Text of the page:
May 19, 2015.
Just finished T.C. Boyle's short story "Bulletproof”. It’s about a school district in New York not far up the Hudson River from New York City--- that is, in my neck of the woods---fighting over "teaching the controversy" in the high school biology classes. Someone on the school board has had stickers slapped on the covers of the textbooks that say :
“The theory of evolution as put forth in this text[...]is just that, a theory, and should not be confused with fact."
The narrator has no personal stake in the debate. He has no children in school and isn't ever likely to. He's in his forties, divorced, his marriage broke up a long time ago, before he and his wife got around to starting a family, and he doesn't see himself marrying again. And he's not much of a concerned citizen. He doesn't get involved in local politics. In fact, most of his pleasure in life derives from finding ways to feel uninvolved with everything.
"Bible-thumpers," I said without conviction. I was in a bar. It had been a long day. I wanted to talk about nothing, sports, women, the subtle manipulations of the commercials for beer, cars, Palm Pilots. I didn't want to delve beneath the surface. It was too cold down there, too dark and claustrophobic.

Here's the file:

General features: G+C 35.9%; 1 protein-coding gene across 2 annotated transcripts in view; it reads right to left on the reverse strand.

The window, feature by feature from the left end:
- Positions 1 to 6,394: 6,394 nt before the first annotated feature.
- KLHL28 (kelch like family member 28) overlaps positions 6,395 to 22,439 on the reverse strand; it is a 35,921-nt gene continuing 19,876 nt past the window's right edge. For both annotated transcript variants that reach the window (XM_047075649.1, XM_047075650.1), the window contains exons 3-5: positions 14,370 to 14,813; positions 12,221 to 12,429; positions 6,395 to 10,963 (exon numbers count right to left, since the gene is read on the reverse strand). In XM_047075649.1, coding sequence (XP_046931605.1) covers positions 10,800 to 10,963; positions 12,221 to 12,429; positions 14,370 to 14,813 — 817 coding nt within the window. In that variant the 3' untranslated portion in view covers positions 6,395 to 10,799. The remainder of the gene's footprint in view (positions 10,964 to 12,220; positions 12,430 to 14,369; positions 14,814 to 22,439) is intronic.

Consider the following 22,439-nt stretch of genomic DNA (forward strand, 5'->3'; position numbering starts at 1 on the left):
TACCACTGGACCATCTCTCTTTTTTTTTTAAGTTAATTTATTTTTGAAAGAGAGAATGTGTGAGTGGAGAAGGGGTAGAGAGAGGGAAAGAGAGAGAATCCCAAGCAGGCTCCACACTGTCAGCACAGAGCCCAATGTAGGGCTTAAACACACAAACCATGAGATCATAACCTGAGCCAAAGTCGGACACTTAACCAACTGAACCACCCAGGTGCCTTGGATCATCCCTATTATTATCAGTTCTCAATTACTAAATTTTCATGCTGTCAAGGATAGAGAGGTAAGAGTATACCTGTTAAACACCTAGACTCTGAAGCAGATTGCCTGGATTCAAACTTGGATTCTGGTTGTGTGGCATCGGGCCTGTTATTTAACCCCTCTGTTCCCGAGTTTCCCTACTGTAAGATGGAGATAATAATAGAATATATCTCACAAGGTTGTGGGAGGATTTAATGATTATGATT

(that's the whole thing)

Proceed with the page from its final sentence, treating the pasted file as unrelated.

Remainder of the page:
He takes it for granted that evolution is a fact proven by science and science should be the only subject taught in science classes. He's not hostile towards religion but he's not religious himself but he takes a cynical, skeptical, detached, uninvolved view towards belief of any kind that gets people riled up or distracts them from taking care of the practical realities of the moment. He's loyal to his friends Dave and Katie who are infuriated by the intrusion of what they regard as stupidity and superstition into their daughter's education and and he agrees to go to a school board meeting to protest the stickers for their sake. But he's not about to let it upset him and the routines of his life. He thinks politics and religion don't really matter to who you are. If two people have enough other things in common, they can ignore their differences of opinion on those matters. This is true. It happens in real life all the time.